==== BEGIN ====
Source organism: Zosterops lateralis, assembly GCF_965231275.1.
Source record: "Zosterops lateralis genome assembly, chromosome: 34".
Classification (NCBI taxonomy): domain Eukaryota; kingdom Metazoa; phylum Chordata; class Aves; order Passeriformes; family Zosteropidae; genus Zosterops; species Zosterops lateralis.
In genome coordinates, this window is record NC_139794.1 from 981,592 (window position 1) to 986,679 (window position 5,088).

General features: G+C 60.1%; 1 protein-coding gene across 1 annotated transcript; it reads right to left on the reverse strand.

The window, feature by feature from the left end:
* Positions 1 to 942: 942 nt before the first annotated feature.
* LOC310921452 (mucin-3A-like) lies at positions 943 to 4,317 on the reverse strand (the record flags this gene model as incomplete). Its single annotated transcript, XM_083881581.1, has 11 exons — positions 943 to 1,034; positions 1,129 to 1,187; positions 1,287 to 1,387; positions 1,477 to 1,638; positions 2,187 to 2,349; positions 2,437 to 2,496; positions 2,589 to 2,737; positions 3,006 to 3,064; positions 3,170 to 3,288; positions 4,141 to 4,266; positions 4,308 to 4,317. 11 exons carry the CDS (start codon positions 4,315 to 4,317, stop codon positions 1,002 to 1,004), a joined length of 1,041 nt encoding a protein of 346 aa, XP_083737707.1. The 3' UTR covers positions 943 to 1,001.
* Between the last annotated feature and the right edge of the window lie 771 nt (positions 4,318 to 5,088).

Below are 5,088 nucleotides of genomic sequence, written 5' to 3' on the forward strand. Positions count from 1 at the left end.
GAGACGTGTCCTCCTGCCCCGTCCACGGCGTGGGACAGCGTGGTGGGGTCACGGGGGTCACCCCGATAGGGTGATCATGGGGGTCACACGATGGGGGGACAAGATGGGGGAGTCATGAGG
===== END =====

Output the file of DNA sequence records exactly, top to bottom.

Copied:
Source organism: Zosterops lateralis, assembly GCF_965231275.1.
Source record: "Zosterops lateralis genome assembly, chromosome: 34".
Classification (NCBI taxonomy): domain Eukaryota; kingdom Metazoa; phylum Chordata; class Aves; order Passeriformes; family Zosteropidae; genus Zosterops; species Zosterops lateralis.
In genome coordinates, this window is record NC_139794.1 from 981,592 (window position 1) to 986,679 (window position 5,088).

General features: G+C 60.1%; 1 protein-coding gene across 1 annotated transcript; it reads right to left on the reverse strand.

The window, feature by feature from the left end:
* Positions 1 to 942: 942 nt before the first annotated feature.
* LOC310921452 (mucin-3A-like) lies at positions 943 to 4,317 on the reverse strand (the record flags this gene model as incomplete). Its single annotated transcript, XM_083881581.1, has 11 exons — positions 943 to 1,034; positions 1,129 to 1,187; positions 1,287 to 1,387; positions 1,477 to 1,638; positions 2,187 to 2,349; positions 2,437 to 2,496; positions 2,589 to 2,737; positions 3,006 to 3,064; positions 3,170 to 3,288; positions 4,141 to 4,266; positions 4,308 to 4,317. 11 exons carry the CDS (start codon positions 4,315 to 4,317, stop codon positions 1,002 to 1,004), a joined length of 1,041 nt encoding a protein of 346 aa, XP_083737707.1. The 3' UTR covers positions 943 to 1,001.
* Between the last annotated feature and the right edge of the window lie 771 nt (positions 4,318 to 5,088).

Below are 5,088 nucleotides of genomic sequence, written 5' to 3' on the forward strand. Positions count from 1 at the left end.
GAGACGTGTCCTCCTGCCCCGTCCACGGCGTGGGACAGCGTGGTGGGGTCACGGGGGTCACCCCGATAGGGTGATCATGGGGGTCACACGATGGGGGGACAAGATGGGGGAGTCATGAGG